Friday, August 9th, 2013...11:20 am

Box its ears and send it home

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If this book should chance to roam/
Box its ears and send it home

That bit of doggerel has been inscribed on books for many years in the hopes that if lost, they would be returned to the rightful owner. It came to mind when the story of a book roaming from our collections was recently brought to my attention. The newly published book Thieves of Book Row opens with a harrowing description of an unscrupulous bookseller and his henchman on a “shopping trip” through Harvard’s Widener Library in 1929, plundering the shelves of a hundred valuable books and later purging them of ownership markings for resale. One particularly choice item, A Set of Plans and Forts in America, was sold to a Manhattan bookseller, who then sold it to the New-York Historical Society. As can be seen from the digitized copy at the Massachusetts Historical Society, the book is an attractive and historically significant set of colonial maps with a particular emphasis on locations relevant in the Seven Years’ War. It’s quite rare, so as curator of this time period, if I had to replace it today, I’d be hard pressed to do so.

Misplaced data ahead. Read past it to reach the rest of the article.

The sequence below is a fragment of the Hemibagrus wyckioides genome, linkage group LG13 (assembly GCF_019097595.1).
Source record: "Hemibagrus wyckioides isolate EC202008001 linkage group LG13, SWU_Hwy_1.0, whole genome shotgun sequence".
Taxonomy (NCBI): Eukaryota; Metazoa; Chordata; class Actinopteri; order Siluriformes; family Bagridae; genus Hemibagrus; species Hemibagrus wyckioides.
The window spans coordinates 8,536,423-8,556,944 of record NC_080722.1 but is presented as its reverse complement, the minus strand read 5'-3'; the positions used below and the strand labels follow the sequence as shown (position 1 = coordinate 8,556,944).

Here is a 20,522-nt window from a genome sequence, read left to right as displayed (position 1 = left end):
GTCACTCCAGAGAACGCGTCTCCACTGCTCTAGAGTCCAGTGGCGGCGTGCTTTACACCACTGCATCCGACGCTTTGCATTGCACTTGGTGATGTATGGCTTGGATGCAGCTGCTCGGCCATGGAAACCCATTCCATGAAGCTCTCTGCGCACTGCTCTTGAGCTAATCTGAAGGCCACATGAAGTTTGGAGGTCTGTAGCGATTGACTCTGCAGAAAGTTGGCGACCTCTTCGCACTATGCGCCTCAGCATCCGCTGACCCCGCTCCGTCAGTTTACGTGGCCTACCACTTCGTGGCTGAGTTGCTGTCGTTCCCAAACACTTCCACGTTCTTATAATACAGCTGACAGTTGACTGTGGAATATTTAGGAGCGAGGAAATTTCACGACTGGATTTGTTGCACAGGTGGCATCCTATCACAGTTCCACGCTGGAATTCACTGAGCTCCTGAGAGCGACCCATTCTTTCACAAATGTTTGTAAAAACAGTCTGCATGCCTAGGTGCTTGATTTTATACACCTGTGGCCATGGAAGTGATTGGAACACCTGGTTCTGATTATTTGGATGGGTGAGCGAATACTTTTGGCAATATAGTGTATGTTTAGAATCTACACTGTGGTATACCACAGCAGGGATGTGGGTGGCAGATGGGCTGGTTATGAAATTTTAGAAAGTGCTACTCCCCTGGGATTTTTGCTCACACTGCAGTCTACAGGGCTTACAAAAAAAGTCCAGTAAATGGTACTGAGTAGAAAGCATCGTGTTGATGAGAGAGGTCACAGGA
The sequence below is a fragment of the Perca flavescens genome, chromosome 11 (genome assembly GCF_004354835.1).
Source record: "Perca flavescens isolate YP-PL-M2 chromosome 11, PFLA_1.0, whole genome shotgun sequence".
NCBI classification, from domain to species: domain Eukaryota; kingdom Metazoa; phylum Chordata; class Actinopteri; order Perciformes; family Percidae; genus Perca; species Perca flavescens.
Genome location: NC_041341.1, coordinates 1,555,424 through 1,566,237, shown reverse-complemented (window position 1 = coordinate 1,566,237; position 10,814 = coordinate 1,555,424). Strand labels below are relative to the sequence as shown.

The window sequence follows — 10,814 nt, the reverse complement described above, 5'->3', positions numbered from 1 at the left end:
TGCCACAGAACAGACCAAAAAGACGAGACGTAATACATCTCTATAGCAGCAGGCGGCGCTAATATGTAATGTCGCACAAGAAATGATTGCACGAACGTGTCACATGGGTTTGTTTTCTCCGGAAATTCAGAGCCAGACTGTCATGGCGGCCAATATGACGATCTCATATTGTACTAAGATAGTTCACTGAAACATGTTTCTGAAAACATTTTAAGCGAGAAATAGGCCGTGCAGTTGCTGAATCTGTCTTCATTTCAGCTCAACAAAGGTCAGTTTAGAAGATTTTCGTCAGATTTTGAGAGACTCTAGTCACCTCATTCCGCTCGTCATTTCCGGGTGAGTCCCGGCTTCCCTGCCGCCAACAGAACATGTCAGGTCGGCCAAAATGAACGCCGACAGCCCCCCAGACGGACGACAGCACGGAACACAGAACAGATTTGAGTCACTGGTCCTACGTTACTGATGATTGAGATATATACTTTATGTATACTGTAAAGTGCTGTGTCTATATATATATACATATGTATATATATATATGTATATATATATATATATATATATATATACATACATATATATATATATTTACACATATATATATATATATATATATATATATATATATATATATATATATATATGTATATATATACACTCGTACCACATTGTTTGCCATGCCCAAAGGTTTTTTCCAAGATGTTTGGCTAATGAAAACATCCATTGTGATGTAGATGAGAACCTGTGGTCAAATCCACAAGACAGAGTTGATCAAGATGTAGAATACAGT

Thankfully, this story has a happy ending, and I don’t have to. Just three years after the theft, in 1932, the New-York Historical Society discovered the nefarious origins of its purchase and promptly returned it to Harvard. We can positively identify the copy now in the Houghton collection as this wayward sheep, because it still has the N-YHS bookplate in it (despite a penciled note calling for its removal). The discovery of the theft led to dramatically improved security measures at Widener, including the enlargement of the Treasure Room, a special area for the most valuable collections, and the precursor to Houghton.

A set of plans and forts in America. (London, 1763) US 2737.63*

[John Overholt, Curator of the Donald and Mary Hyde Collection of Dr. Samuel Johnson and Early Modern Books & Manuscripts, contributed this post.]

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